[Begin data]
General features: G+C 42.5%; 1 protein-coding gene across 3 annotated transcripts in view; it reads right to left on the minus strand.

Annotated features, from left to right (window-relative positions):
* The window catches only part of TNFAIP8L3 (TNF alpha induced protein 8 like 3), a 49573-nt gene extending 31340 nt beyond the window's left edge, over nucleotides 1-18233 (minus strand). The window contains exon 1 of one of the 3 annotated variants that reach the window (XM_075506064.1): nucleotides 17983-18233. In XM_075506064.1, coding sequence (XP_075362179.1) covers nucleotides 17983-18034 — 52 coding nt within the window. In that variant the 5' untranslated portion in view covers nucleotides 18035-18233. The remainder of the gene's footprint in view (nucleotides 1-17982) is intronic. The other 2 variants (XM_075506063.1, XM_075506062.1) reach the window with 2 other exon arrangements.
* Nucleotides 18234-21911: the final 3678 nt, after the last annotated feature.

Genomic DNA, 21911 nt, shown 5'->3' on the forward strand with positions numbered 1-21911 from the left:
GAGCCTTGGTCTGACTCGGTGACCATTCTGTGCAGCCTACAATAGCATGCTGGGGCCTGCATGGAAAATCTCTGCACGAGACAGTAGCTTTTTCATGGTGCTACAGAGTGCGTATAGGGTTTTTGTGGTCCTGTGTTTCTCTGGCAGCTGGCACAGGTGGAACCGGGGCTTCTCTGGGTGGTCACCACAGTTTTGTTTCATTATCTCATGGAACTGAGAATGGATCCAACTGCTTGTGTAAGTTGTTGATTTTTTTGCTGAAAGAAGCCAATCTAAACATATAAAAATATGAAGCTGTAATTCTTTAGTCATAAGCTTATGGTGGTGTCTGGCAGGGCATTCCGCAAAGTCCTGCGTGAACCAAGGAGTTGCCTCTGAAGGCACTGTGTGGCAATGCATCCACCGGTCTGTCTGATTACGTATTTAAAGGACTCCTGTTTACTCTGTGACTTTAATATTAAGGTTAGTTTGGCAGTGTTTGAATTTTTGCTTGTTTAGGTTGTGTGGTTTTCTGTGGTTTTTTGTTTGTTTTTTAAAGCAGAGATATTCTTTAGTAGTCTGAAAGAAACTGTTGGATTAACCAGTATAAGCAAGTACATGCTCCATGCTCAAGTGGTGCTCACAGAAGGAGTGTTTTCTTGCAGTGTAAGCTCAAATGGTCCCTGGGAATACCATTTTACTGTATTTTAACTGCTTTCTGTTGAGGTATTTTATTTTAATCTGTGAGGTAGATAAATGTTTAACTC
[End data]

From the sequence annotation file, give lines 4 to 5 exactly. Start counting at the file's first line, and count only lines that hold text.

* Nucleotides 18234-21911: the final 3678 nt, after the last annotated feature.

Genomic DNA, 21911 nt, shown 5'->3' on the forward strand with positions numbered 1-21911 from the left: